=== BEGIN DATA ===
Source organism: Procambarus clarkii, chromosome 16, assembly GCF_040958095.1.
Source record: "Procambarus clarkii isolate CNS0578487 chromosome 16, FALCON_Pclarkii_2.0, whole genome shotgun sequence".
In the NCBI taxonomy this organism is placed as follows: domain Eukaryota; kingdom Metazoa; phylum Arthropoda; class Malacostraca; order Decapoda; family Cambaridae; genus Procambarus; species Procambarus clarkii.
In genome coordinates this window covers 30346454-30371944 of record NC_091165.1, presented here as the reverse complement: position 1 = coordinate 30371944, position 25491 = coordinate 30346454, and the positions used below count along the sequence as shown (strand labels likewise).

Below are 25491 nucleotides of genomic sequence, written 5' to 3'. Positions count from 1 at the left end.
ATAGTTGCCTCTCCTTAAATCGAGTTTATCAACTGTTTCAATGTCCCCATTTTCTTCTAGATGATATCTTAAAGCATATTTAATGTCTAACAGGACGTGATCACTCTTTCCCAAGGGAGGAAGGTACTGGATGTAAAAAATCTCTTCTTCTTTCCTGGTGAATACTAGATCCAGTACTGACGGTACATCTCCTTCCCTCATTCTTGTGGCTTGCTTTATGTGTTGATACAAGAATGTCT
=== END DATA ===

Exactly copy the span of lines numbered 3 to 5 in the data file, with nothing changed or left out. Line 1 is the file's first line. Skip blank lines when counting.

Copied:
In the NCBI taxonomy this organism is placed as follows: domain Eukaryota; kingdom Metazoa; phylum Arthropoda; class Malacostraca; order Decapoda; family Cambaridae; genus Procambarus; species Procambarus clarkii.
In genome coordinates this window covers 30346454-30371944 of record NC_091165.1, presented here as the reverse complement: position 1 = coordinate 30371944, position 25491 = coordinate 30346454, and the positions used below count along the sequence as shown (strand labels likewise).

Below are 25491 nucleotides of genomic sequence, written 5' to 3'. Positions count from 1 at the left end.